Dec 042019
 

As I mentioned in an earlier post, I’ve been working through the course Language Teaching for the Planet by Owain Llewellyn. We are now in Part 3, the final part, of the course, which asks participants to write and share a lesson plan with an environmental topic, bringing together what we have learned/discussed in Part 1 and 2.. The two course moderators, Owain Llewellyn (and for this part also) Daniel Barber, and the other participants will provide feedback on these lessons plans.

My interest is mainly in EAP/ESP lessons, so I’ve developed this lesson on air quality. It’s not a fully planned out or publishable lesson, but more a rough idea and plan developed for the course. I wrote it with the principles for writing environment-based lessons in mind, which I outlined here.


Context

EAP preparation year students in Turkey, going to study to become engineers in different fields
Localisaton: Use the same material but with a different interactive map or air quality data, such as AirVisual, that is available if used with other nationalities or international students in the UK, or other English speaking or English-medium universities.

Syllabus fit / rationale

In the previous lesson(s), they will have leared about graphs/diagrams and had practice in reading and guided writing of descriptions of graphs/diagrams.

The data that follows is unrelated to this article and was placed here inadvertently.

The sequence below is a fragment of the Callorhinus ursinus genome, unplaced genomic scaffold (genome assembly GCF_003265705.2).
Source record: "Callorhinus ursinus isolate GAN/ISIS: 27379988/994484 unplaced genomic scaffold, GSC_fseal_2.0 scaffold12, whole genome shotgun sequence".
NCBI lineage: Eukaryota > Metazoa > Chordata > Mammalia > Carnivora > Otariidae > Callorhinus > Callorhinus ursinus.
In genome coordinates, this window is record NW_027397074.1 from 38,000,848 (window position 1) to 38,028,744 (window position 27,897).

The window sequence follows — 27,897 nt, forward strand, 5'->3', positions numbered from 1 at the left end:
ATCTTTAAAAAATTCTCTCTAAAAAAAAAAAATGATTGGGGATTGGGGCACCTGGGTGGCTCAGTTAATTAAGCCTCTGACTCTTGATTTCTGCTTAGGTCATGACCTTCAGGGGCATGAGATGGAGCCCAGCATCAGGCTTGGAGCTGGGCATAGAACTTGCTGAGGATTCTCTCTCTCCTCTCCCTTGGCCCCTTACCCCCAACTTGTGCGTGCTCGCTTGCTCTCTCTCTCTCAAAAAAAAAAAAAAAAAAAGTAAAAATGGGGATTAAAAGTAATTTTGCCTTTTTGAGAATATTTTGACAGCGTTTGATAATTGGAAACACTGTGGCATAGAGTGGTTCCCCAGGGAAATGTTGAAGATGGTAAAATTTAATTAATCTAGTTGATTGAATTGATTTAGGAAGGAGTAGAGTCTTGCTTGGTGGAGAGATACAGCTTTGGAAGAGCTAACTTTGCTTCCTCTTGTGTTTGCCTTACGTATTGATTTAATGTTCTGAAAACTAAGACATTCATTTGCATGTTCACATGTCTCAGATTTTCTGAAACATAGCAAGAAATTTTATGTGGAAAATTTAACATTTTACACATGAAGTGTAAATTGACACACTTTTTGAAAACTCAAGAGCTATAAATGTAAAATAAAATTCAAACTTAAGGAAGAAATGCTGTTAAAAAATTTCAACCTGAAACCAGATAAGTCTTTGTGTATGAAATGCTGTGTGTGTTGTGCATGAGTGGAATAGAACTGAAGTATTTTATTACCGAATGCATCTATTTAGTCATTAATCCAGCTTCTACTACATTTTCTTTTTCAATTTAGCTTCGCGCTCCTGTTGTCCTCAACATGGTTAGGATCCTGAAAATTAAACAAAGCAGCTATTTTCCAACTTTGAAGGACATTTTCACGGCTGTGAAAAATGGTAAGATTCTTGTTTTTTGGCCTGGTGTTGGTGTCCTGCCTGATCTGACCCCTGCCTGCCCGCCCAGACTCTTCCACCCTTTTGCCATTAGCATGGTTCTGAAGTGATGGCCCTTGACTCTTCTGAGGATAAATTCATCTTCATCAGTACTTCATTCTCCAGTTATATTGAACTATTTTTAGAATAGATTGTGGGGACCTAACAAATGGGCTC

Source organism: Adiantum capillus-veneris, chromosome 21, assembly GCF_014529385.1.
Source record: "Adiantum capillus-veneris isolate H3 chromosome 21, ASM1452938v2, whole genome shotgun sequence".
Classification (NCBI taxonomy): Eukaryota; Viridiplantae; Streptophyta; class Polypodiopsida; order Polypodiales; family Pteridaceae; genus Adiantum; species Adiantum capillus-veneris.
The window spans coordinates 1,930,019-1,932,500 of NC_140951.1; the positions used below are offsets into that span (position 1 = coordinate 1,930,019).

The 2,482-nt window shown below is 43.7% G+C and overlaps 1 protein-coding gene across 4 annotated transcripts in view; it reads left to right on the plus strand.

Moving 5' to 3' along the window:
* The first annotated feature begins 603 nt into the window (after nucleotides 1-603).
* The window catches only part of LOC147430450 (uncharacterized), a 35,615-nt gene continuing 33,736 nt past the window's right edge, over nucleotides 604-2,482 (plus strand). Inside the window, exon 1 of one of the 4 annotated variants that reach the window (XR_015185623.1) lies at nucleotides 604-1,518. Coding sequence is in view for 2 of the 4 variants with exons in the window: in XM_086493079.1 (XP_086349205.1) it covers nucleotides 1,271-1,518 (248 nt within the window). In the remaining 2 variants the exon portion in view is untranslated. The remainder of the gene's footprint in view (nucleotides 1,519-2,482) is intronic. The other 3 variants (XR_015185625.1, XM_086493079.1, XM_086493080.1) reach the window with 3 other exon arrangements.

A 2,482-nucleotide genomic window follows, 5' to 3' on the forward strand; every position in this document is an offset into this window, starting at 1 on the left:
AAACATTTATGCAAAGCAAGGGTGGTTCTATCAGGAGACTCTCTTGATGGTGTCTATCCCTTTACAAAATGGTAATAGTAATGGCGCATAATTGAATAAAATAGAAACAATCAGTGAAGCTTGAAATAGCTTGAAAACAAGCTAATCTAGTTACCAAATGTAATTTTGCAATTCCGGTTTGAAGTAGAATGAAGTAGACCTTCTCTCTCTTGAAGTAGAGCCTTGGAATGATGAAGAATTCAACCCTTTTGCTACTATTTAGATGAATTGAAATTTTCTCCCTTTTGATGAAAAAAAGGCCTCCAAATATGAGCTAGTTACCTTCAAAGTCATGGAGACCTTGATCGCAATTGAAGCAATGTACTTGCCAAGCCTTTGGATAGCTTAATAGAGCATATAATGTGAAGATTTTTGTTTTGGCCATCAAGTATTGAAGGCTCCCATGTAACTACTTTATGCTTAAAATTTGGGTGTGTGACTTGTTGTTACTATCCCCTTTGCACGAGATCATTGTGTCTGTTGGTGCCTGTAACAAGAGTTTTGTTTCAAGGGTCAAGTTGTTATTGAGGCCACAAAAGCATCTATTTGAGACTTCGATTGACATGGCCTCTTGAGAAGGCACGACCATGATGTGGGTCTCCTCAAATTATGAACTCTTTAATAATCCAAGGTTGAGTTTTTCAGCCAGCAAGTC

Methodology: project-based learning

As these can be rather ‘dry’ academic lessons, this set of project-based lessons is to motivate them by providing a timely, relevant topic, including a video and by making it more interactive and personal, giving them choices and hands-on practice in conducting some research and presenting the outcomes.

Project-based lessons make tasks often more meaningful and ‘serious’ in the sense that it’s not just task to work through in a lesson as a context for some language outcome, but something that goes beyond that and is related to real life and real outcomes. Projects are also much more learner-centred and learner-led.

NOTE: If a project-based set of lessons is not possible, the first lesson can be used with slight changes, leaving time for doing a simpler research with the interactive map and writing it up as homework (individually or in small groups). If this can be done in GoogleDocs, everyone can read all the texts.. If that is not possible, the texts can be handwritten and pinned on the class noticeboard. If presentation skills should be practised, learners could prepare them as homework and deliver them in the next lesson. A class noticeboard or school noticeboard could be used to pin slips of paper with students’ pledges.

Outcomes

At the end of the lesson(s)/project, students will have…

  • learned some vocabulary related to air quality / pollutants
  • learned/reviewed some structures to talk about causes and effects, solutions (modals)
  • Practised listening (video), speaking (discussion, presentation, video production), writing (poster) skills
  • learned/practised transferable skills such as collaboration, producing a short video or an academic poster (if chosen) and organising a conference
  • researched the air quality (change) in a chosen location over a period of time (throughout a day/week/month/year) and drawn a graph showing the differences.
  • thought about causes, effects of and possible solutions for air pollution  (thinking of their own fields of engineering)
  • written a short paragraph and created a poster with visuals OR created a video OR prepared and giving a short presentation describing their graph and reasons for the changes